On January 5, 2023, the Federal Trade Commission unveiled a proposed rule that would invalidate most non-compete agreements nationwide and prevent employers from entering new ones with workers. The proposed rule faces a lengthy rulemaking process before taking effect, and if enacted, would likely face immediate legal challenges in court. The proposed rule follows a nationwide trend of increased hostility toward non-compete agreements and comes nearly a year and a half after President Biden issued an Executive Order calling on the FTC to take action curtailing non-compete agreements.
The proposed rule applies only to agreements containing a non-compete clause. A non-compete clause is a contractual term between an employer and worker that restricts the worker from accepting employment with a competitor of the employer typically for a set amount of time and within a defined geographic area. Under the proposed rule, the term “non-compete clause” includes any contractual term that has the effect of prohibiting a worker from seeking or accepting employment with another entity. The proposed rule does not apply to post-employment restrictions on solicitation of the employer’s customers (non-solicitation clauses) or to tailored restrictions against the disclosure of confidential information (non-disclosure clauses).
The proposed rule would, with few exceptions, stop employers from entering or attempting to enter a non-compete agreement with a worker. Notably, the rule would also require employers to rescind non-compete agreements currently in effect with workers and notify current workers that they were no longer bound by the non-compete restrictions.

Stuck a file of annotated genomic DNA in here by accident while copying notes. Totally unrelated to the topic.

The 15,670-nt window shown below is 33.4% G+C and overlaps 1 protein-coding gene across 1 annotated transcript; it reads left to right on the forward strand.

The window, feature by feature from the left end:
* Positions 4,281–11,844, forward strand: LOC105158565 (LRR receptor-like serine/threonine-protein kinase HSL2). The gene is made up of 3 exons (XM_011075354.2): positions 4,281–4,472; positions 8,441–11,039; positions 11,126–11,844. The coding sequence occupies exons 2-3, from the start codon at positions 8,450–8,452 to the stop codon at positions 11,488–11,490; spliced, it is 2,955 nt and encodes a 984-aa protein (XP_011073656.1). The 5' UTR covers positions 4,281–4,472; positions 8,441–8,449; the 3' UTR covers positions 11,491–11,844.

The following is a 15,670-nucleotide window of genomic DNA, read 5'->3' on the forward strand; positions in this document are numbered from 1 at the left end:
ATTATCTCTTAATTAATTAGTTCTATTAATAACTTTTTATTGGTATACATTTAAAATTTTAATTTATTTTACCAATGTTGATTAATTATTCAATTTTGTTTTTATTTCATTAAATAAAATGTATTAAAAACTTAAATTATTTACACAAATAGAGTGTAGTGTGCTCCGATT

Federal law does not currently regulate non-compete agreements. This gap has led to states crafting a patchwork of laws permitting, limiting, or banning such agreements. At present, nearly a dozen states prohibit non-compete agreements for some or all employees, while many others impose various restrictions on the length or scope of the agreements. The proposed rule would create a new national standard that supersedes any contrary state law.
Notwithstanding the FTC’s announcement, there is no immediate action that employers should take. The rulemaking process is expected to last at least several months. Even if passed as written, the proposed rule would not require compliance for at least 180 days after the final language is published.
K|W|W attorneys will continue to track these developments. At K|W|W, your workforce is our priority.